Miles Lockhart taking humble approach to success

Basha junior cornerback Miles Lockhart has become one of the top players in the country in the 2024 class. But it didn’t come easy. He had to work for it and follow his parents’ guidance of always keeping a level head and staying humble. It’s paid off. (Dave Minton/Staff Photographer)

Miles Lockhart admits he never thought football would be his future when he was younger.

He started off as a soccer player, and a self-proclaimed “chubby” one at that. He started to dabble in tackle football when he was 8 years old but never truly fell in love with it right away. His parents, David and Stevie, saw potential in him, even if he didn’t see it in himself.

He stuck with the game and by the time he reached the seventh grade, his baby fat began to fall off. That’s also around the time he started to see what football could offer him. Now in the middle of his junior season at Basha High School, Miles isn’t just a starting cornerback for a Bears team that figures to make a run at the Open Division title this season.

He’s one of the top cornerbacks in the country for the 2024 class while only playing at the position for two years.

“People ask me if I thought this would ever happen,” Miles said. “And, like, no, to be honest. I thought it could happen but it’s just a really humbling experience. To look back on that, you would never really think I would be at where I am now.

“It’s been a great experience.”

Miles’ approach to football is simple: Stay hungry. Stay humble. Never settle.

He helped lead Basha to a 10-0 regular season record last year as a sophomore. But the Bears lost in the first round of the playoffs. That isn’t good enough for Miles.

He’s been a starter at the varsity level since his freshman year, when head coach Chris McDonald saw his athleticism and knew he would be able to contribute at a young age to build what has now become Basha’s core group of players. Yet, he isn’t satisfied without a win in the postseason.

Miles knows the attention that is on him to be a leader and among the top players on a loaded Basha defense. He thrives off those expectations and doesn’t gloat. Instead, he stays humble.

“That has come with maturity,” McDonald said. “He’s also got teammates that are going through the same thing as him. Everyone knows he’s a phenomenal player and we have several phenomenal players.

“I think for him, he knows he isn’t the only guy getting recognition, so he keeps things in perspective. He doesn’t have to go around and be the guy.”

Miles’ athleticism comes from his family. David ran track and played football at the University of Arizona, where he met Stevie, who played flag football at Arizona. His older sister, Makenzie, became a professional dancer. Mia is currently a junior playing soccer at Alabama A&M.

Along with his parents, Miles was always pushed by his older sisters to succeed. They wanted what was best for him just as much as he does. And like their parents, they saw the potential he had early on.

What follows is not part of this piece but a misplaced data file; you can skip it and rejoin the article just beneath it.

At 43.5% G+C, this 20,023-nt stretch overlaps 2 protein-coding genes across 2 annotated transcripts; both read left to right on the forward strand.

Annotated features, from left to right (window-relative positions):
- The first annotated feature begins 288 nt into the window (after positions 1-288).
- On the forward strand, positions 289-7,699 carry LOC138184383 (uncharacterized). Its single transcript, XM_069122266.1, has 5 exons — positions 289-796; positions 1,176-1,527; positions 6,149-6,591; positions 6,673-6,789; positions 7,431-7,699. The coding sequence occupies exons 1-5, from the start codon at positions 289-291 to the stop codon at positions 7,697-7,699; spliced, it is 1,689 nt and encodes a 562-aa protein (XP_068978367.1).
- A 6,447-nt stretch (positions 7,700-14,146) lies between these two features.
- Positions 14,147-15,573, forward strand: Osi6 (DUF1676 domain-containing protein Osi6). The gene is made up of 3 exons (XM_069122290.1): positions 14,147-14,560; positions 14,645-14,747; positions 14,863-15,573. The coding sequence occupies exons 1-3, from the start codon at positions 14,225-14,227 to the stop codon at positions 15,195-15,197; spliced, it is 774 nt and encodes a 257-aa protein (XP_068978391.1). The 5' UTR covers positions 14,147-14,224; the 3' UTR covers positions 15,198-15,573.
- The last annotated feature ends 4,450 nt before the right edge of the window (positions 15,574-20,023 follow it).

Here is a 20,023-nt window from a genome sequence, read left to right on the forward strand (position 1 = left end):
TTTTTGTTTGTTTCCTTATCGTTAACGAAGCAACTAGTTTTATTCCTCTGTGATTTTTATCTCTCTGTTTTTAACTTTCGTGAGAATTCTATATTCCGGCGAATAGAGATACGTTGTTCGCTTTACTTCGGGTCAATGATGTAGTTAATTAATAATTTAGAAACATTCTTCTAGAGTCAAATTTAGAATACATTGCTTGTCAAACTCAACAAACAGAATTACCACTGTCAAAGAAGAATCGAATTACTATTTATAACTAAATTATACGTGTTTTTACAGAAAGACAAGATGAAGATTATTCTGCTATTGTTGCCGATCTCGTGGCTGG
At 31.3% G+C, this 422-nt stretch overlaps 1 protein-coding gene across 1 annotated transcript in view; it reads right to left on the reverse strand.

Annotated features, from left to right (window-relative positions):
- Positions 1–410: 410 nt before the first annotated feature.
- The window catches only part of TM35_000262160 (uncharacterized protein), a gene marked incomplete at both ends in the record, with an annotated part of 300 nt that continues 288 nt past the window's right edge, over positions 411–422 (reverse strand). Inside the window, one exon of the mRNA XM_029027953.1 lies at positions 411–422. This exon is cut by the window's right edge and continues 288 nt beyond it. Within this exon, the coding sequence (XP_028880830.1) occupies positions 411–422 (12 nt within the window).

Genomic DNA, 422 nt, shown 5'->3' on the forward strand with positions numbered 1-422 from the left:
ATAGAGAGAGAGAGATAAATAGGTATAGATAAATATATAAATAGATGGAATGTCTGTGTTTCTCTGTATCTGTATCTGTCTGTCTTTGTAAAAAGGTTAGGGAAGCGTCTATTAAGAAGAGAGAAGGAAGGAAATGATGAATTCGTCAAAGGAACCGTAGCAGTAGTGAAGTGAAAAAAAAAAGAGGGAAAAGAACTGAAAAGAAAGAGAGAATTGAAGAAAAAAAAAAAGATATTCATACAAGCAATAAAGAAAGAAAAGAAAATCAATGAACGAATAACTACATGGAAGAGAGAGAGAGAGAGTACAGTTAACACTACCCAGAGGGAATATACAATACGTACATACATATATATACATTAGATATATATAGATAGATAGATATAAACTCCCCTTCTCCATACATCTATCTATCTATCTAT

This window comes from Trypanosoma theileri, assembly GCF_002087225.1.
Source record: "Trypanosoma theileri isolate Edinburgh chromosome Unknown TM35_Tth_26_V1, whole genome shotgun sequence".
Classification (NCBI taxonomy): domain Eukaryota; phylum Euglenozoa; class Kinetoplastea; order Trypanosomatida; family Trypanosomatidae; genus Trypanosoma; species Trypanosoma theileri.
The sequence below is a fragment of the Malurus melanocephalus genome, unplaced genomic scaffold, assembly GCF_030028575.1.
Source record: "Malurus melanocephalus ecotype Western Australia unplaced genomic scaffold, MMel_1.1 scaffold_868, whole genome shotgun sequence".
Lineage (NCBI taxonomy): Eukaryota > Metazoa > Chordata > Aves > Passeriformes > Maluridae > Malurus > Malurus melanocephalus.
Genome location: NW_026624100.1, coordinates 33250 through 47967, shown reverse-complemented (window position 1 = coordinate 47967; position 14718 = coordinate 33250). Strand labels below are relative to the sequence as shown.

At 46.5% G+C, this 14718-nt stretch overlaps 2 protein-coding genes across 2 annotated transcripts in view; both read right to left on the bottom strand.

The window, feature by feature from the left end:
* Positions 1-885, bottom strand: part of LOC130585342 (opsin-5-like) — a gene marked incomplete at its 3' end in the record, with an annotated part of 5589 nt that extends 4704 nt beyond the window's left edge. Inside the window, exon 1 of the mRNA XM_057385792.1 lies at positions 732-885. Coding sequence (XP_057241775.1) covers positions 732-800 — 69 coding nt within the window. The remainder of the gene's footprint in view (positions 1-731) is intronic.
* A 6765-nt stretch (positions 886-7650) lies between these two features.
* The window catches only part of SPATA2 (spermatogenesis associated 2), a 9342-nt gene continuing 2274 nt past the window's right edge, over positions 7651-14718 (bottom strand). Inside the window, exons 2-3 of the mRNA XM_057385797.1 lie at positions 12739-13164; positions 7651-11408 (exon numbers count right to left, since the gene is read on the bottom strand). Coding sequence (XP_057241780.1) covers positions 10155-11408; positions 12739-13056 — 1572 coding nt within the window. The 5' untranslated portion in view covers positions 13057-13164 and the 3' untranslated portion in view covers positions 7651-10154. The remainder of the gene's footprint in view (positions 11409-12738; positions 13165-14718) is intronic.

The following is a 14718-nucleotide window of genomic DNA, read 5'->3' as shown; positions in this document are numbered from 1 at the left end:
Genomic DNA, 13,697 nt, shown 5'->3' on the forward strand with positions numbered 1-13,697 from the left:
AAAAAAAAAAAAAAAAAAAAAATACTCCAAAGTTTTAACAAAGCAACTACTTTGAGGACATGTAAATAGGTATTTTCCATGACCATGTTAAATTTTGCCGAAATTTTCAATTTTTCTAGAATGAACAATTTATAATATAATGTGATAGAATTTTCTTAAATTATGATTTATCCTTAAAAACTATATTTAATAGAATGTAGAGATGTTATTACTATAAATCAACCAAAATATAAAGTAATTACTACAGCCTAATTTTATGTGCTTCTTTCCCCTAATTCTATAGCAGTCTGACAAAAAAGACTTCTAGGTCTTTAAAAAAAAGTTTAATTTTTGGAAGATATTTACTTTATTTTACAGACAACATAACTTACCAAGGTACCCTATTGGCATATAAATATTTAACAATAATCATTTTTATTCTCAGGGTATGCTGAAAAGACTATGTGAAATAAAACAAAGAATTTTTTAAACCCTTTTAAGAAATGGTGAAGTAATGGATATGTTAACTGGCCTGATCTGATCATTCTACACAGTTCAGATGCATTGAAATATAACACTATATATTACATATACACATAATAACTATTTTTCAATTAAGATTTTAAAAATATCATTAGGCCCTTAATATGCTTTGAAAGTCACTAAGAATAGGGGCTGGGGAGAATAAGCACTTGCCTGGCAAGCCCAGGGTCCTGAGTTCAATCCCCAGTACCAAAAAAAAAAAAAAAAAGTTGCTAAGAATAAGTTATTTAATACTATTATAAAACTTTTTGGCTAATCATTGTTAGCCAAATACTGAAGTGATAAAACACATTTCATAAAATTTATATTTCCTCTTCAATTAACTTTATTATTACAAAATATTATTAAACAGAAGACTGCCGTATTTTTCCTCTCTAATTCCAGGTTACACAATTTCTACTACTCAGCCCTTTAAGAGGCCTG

It took countless hours of training to get to where Miles is today. But he isn’t satisfied. His four-star rating by recruiting websites and countless letters from colleges are great, but he aims to win a championship as a team with Basha.

His ability to become a leader at a young age is something that stands out the most. He’s vocal and not afraid to point out mistakes by himself and others. But he’s also become a role model for younger athletes in the program that aim to have similar success he has with the Bears.

It’s made both of his parents proud.

“As a family, we are extremely proud of him,” David said. “We are certainly glad about what he has accomplished. But we are also proud of how hard he works. He’s taken ownership. He’s committed to being the best possible person and athlete he can be.”

“He’s my baby boy,” Stevie added. “The fact that he is not only a great athlete but more importantly a great student and kid, that’s representing us and our name. That’s a huge goal of mine that my kids can go out and be good people.”

Miles currently holds offers from most Power Five programs across the country. His most recent offers are from Big 12 schools Kansas and Kansas State. Those two were added to the list that includes Arizona State, Iowa, Louisville, Ohio State and Oregon, among several others.

While still nearly two full seasons away, Miles is cementing his legacy within the Basha program. And he’s doing it alongside the likes of junior quarterback Demond Williams, one of his best friends who also began his career as the starter on varsity as a freshman and has blossomed into one of the top quarterbacks in the country.

Their legacy, however, doesn’t involve personal accolades. They want to set Basha up for success for years to come.

“It’s not that I need to leave my own legacy, I want this to be a destination school,” Miles said. “I want this program to win a state championship and be in the national rankings.”

When thinking back to his football career thus far, Miles can’t help but thank his family. He was never forced into playing sports, but when he decided he wanted to he had full support from those around him.

He knows his journey is just getting started, and his future is bright. But keeping a level head is something that is important to him. He wants to let success come naturally.

“It really is a humbling experience,” Lockhart said. “It showcases how my parents raised us. They raised us to never quit and believe in what we believe in. They’re always there for us, they always pushed us.

“I thank them and my sisters a lot for everything.”

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